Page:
A guide to the archives of charities and self-help societies such as associations for the prosecution of felons, friendly societies and nursing associations as well as societies with a social purpose.
Major series of charity records concern education, almshouses, or general and parish interests. Educational charities are chiefly about the maintenance of a school and provision of schooling for poor children in their locality, while those relating to almshouses (hospitals) deal with the building and running of these institutions.
Returns and other records from Derbyshire charities to the Charity Commission from 1886 can be found under reference D2723. A list of all the archive collections for Derbyshire charities held at the Record Office can be found via our online catalogue. The following links can also be used to browse shorter lists by type of charity:
- Advisory services, including citizens advice bureaus and Rural Action Derbyshire (formerly Derbyshire Rural Community Council)
- Environmental and built environment charities, including Derbyshire Historic Buildings Trust
- Educational charities and trusts, including friends groups and Parent Teacher Associations
- Employee welfare charities, including miners welfare committees and Derbyshire Unemployed Workers’ Centres
- Health and welfare charities, including records of almshouses, nursing associations and a wide range of organisations concerned with supporting individuals, groups and their local area
- Local branches of international humanitarian charities, particularly Rotary Clubs, the Red Cross and Oxfam
- Religious charities, including the Chesterfield branch of the YMCA (Young Men’s Christian Association)
- Service personnel welfare and war memorial charities, including local branches of the Royal British Legion, the Red Cross, and the Women’s Royal Voluntary Service.
Note: where charities fall into more than one category, they are found in all appropriate lists.
The modern Co-operative Society originated with the 28 poor weavers calling themselves the Equitable Pioneers of Rochdale, and the food shop they opened in 1844. Food the poor could afford was often heavily adulterated and the Rochdale Pioneers chief object was to supply pure food. They bought wholesale, sold at reasonable prices and divided the profits amongst members as dividend. From the 1850s, the movement spread rapidly, particularly in the North and Midlands. The co-operative societies also increased the range of goods sold, expanded into the provision of services such as undertaking and widened their objectives to include the promotion of education, some providing scholarships, organising cultural (and social) events and paying evening class fees.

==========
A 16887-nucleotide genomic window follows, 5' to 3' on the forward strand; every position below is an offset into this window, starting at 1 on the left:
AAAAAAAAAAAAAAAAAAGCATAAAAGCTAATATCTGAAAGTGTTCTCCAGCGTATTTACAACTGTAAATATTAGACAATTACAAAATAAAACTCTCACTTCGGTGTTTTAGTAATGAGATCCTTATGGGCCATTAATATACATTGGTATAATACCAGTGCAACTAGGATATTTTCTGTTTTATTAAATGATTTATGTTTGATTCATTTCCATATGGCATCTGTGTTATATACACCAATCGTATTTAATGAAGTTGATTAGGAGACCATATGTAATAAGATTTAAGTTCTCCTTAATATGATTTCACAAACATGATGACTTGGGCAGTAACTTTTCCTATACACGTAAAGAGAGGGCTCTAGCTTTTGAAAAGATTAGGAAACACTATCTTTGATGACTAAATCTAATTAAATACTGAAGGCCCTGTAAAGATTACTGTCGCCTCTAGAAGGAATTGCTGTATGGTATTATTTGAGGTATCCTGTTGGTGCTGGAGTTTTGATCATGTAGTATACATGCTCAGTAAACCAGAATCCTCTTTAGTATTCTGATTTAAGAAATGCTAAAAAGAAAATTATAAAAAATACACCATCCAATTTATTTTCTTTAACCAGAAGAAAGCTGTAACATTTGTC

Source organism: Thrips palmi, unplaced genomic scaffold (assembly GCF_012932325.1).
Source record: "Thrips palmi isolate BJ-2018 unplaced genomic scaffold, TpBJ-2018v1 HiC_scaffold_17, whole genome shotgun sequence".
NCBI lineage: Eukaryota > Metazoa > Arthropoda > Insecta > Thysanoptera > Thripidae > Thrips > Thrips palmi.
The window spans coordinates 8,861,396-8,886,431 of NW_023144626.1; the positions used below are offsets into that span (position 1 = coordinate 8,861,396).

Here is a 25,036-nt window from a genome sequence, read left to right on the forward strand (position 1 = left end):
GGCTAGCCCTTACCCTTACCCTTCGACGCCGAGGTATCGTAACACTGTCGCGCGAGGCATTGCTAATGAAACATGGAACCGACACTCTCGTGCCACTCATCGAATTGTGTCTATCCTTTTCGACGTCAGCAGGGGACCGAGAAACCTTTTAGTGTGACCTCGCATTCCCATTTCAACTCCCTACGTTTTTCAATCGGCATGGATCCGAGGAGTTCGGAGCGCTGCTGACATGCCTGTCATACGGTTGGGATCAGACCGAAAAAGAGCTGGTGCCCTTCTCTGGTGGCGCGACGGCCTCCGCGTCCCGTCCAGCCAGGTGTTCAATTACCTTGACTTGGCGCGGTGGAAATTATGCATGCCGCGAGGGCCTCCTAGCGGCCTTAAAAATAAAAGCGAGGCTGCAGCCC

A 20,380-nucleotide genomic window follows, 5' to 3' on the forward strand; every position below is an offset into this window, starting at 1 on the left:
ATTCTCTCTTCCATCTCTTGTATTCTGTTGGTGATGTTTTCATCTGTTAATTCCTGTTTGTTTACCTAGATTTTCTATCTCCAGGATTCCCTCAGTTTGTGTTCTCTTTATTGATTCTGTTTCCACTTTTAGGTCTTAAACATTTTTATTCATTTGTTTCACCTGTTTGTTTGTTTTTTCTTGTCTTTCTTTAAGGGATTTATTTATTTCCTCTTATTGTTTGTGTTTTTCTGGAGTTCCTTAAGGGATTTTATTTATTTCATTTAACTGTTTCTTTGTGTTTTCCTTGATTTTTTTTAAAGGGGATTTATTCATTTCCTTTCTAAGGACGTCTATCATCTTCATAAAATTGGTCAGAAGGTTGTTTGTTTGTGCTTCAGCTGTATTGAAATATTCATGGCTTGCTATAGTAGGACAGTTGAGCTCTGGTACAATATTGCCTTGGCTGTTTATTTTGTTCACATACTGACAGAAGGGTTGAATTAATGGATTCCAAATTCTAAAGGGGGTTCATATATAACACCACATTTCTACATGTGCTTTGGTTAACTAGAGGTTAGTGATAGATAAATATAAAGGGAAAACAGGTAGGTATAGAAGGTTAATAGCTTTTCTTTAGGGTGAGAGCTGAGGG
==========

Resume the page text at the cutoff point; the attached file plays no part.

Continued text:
A list of archive collections of Co-operative Societies can be found via the online catalogue. It is also worth searching the Any Text field for other items relating to these societies that might be amongst family and other archive collections – there are over 250 entries containing the words co-operative (or cooperative) society.
Mutual self-help societies have existed for centuries, for example, medieval trade guilds. In the mid-18th century, the principle was applied to social concerns too and operated as insurance. Members of the society would pay a subscription and then be able to submit a claim if they were sick or unable to work, and depending on the society’s rules, their families may have been able to claim after the member’s death.
The Friendly Society Act of 1793, and subsequent amendments, required the deposit with the Clerk of the Peace of a variety of documents relating to these societies. (The Unlawful Societies Act of 1799 led, slightly indirectly, to the registration of freemasons’ lodges – they were exempt from the provision of the Act if their members’ were certified annually). The surviving documents can be found under reference Q/RS/2. Click here for a list of collections relating to mutual benefit societies.
Associations/Societies for the Prosecution of Felons
Prosecuting societies were common before the establishment of police forces in the 1830s. They offered rewards for information and paid the expenses of prosecuting offenders. A small number of archive collections survive for Derbyshire association, please see the catalogue for a full list. Other collections also include items relating to these organisations, so a search of the Any Text field is always useful.